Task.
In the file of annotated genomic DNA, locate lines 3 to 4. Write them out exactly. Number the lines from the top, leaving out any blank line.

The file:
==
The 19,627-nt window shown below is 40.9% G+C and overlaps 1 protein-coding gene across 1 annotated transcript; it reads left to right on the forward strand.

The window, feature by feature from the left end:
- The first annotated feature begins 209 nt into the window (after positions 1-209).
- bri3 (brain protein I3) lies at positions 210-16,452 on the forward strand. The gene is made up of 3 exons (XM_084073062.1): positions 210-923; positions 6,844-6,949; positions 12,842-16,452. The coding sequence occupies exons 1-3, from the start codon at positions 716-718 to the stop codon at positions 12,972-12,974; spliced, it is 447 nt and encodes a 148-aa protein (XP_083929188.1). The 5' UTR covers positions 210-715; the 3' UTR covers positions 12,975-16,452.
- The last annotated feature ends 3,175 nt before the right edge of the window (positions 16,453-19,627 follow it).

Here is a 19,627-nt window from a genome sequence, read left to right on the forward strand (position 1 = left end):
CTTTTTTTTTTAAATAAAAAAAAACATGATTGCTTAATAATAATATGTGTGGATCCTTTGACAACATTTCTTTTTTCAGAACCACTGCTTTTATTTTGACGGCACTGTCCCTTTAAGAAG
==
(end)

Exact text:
- The first annotated feature begins 209 nt into the window (after positions 1-209).
- bri3 (brain protein I3) lies at positions 210-16,452 on the forward strand. The gene is made up of 3 exons (XM_084073062.1): positions 210-923; positions 6,844-6,949; positions 12,842-16,452. The coding sequence occupies exons 1-3, from the start codon at positions 716-718 to the stop codon at positions 12,972-12,974; spliced, it is 447 nt and encodes a 148-aa protein (XP_083929188.1). The 5' UTR covers positions 210-715; the 3' UTR covers positions 12,975-16,452.